● The real mail must be here by now. And it must be close to lunch time.

Right now you’re thinking, Hey, writer man, get to the 3 game-changing tips. Calm down, I’m helping you procrastinate.

Tuesday, September 22, 2015

5 Points for Writing a Mystery Novel

I have written a manuscript for a mystery, a legal thriller of sorts, and am in the process of re-writing it. It is my first. During this process I have discovered several things about writing mysteries but even more about myself.

I am lucky to be in a writing group with two men who are excellent craftsmen of the same genre. We critique each other’s work, and have become intensely familiar with each other’s stories.  They have helped me tremendously. One is a retired attorney, like me, and the other is a reporter for CNN and former editor for the AJC. They can be merciless, but since I know they have made their criticisms thoughtfully, I regard their comments with respect and appreciation. They write differently than I do, however. Their books seem to jump miraculously from their brains to the page, chapter by chapter. I, on the other hand, am a plodder. I toiled through my first draft outlining several chapters at a time, concentrating on nothing but plot. I focused on the finer details of language and voice in the second edit. But this method seems to work for me.   

Point No. 1: Mysteries are all about plot. 

Hope Clark, a highly acclaimed mystery writer, critiqued the first twenty pages of my manuscript this summer during the Southeastern Writer’s Workshop. She kindly gave me a book edited by Sue Grafton entitled, Writing Mysteries, published in 1992 by Writer’s Digest Books. It is a compilation of several well-known mystery writers’ suggestions. First among the ten commandments of writing a good mystery is plot. Jermiah Healy, the writer of this particular section of the book, suggested that all other aspects of the mystery must adhere to the story line or plot, and that the “wrongdoer” must be punished in some way as well. It took me an embarrassingly long time to write my first draft, but I wanted to keep readers guessing about who was the actual murderer and also keep some sympathy for the accused. Primarily, I wanted to avoid the reader guessing who the actual murderer was until the very end to increase a sense of suspense.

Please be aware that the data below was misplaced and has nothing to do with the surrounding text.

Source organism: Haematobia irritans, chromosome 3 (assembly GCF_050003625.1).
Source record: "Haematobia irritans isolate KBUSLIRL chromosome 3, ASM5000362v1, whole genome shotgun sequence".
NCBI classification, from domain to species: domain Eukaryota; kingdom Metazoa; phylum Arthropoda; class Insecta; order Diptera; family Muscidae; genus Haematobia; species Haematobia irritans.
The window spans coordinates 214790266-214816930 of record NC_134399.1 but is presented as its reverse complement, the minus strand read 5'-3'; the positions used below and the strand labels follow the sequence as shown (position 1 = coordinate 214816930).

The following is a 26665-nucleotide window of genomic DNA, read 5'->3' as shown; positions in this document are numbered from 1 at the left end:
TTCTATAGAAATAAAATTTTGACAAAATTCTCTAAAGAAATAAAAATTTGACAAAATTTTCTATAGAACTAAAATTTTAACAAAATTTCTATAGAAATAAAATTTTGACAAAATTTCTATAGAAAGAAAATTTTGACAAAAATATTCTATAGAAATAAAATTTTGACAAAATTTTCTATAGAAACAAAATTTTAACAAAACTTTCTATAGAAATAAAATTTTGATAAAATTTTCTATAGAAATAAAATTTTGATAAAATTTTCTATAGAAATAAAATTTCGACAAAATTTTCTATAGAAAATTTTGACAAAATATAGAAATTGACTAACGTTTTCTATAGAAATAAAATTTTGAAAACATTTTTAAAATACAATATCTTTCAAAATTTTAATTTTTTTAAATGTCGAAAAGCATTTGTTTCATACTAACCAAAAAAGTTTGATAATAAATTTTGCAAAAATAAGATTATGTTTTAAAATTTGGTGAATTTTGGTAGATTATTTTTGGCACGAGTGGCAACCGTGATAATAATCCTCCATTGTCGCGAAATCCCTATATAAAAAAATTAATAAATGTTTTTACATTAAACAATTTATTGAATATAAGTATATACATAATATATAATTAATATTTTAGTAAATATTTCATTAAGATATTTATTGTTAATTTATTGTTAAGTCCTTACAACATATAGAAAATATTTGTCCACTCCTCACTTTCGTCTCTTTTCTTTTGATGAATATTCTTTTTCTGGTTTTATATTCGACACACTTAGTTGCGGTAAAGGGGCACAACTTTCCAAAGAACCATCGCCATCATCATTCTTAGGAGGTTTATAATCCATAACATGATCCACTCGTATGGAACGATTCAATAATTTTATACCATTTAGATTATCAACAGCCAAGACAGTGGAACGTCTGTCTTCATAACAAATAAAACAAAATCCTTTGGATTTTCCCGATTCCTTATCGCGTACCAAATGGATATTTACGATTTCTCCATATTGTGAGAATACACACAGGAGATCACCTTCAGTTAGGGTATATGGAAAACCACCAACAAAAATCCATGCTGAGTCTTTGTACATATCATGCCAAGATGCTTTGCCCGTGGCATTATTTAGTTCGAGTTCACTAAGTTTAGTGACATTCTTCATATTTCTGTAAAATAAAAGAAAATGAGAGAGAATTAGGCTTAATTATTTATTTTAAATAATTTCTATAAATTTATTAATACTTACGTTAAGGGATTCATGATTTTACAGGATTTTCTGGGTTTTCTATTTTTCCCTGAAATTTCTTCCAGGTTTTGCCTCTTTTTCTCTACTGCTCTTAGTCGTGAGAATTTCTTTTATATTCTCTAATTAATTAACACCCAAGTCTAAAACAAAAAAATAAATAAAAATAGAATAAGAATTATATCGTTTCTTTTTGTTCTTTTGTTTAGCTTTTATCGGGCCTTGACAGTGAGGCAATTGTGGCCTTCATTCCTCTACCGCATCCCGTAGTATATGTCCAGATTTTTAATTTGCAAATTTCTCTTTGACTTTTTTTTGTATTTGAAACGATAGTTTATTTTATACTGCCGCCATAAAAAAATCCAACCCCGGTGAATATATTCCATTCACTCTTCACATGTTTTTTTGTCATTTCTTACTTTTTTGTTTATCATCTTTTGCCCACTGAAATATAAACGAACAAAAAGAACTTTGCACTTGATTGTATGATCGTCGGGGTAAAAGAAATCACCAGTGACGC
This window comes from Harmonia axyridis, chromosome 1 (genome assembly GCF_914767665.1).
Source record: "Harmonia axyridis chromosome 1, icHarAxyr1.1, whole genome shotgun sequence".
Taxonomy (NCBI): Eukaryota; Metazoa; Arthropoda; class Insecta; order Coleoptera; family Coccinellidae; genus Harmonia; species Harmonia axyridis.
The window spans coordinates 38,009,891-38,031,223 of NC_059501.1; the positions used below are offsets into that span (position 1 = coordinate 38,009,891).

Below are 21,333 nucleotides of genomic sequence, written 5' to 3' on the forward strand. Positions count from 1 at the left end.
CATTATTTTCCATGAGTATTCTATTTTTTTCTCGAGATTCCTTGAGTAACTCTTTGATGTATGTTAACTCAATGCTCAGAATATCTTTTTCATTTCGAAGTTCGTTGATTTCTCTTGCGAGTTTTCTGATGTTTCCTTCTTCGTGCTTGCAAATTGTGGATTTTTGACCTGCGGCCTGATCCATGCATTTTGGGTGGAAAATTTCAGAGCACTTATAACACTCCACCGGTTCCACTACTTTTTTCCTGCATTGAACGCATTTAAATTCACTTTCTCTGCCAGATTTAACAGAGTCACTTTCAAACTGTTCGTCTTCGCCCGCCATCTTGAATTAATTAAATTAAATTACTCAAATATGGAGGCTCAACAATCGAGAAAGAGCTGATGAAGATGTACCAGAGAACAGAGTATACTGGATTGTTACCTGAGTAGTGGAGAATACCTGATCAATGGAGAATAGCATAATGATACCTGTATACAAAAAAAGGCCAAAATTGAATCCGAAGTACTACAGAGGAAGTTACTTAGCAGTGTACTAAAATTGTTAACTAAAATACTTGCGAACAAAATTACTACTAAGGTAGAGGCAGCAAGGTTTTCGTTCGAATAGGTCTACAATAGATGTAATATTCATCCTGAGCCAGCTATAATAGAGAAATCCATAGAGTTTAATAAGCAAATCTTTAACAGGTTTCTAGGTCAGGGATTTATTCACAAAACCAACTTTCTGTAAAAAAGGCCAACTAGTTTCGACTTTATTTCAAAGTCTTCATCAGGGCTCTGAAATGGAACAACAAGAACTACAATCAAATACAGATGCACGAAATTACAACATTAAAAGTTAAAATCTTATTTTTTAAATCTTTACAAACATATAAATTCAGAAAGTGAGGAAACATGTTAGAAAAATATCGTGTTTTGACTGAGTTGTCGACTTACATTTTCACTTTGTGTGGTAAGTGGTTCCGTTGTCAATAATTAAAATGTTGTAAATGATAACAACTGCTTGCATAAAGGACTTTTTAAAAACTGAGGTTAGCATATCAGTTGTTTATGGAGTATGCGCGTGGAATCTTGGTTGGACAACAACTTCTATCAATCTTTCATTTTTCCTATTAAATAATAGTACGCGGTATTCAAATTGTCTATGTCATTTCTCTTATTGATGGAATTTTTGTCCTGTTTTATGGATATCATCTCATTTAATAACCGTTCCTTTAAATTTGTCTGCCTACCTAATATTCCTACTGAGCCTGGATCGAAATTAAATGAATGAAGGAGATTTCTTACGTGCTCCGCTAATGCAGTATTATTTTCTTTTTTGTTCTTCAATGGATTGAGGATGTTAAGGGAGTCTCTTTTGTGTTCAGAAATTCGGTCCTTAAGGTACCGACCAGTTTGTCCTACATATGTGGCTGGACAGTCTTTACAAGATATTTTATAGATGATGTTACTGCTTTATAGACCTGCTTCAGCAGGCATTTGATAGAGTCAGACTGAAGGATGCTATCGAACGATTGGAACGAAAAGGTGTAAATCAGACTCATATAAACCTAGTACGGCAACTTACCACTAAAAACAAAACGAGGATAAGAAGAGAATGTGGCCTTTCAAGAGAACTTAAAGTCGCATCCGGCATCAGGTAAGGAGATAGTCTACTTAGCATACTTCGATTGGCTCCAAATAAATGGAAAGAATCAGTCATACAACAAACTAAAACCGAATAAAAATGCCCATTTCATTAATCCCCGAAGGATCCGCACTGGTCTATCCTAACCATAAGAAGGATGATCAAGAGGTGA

Point No. 2: Character(s) 

The development of characterization in a mystery is second only to plot. Most mysteries are written with an eye toward a series as well. It is difficult to write convincing characters who are capable of unlocking challenging legal or criminal puzzles time and time again. I have the beginnings of a second novel for one of the protagonists in my first book, and plans for a third. My main character is an attorney and although she is a civil litigator, she will find herself in situations where she will need to defend those accused of crimes. She is also a single mother of twin boys.

Rex Burns wrote the chapter on Chacterization in Writing Mysteries.  He suggests developing character around one intense personal trait, such as pride, or a leathery toughness, and using that trait to describe even the physical details of the character. He also suggests using props to make the character more interesting, such as an orchid growing detective or a police chief who is a gourmet chef. He notes that Ian Fleming eventually gave more interesting facets to the severely one dimensional James Bond. 

One problem we all face when writing a mystery novel is how to avoid the cliché in our characterizations. I found this to be a problem with some of my secondary characters in particular. This can be avoided by presenting fully developed characters, but there is not enough room in a book to fully develop all characters. Burns suggests using narrative voice and dialog to round out the character. In one scene of my book, a deputy sheriff was approaching the scene of a murder and is about to step into the house of a man whose daughter had just been shot. The reader knew nothing about the father at this point, but the deputy did, and let the reader in on what he knew. This helped to round out the father’s character.

Generally, character consistency is preferred throughout a novel. But a major character in my novel goes through a significant change toward the end of the book. This character also has a substantial communication problem. Showing character change is a challenge, but it was a natural process for this character and one that should demonstrate his humanity and strength. Such a change should move the book toward its logical and positive conclusion.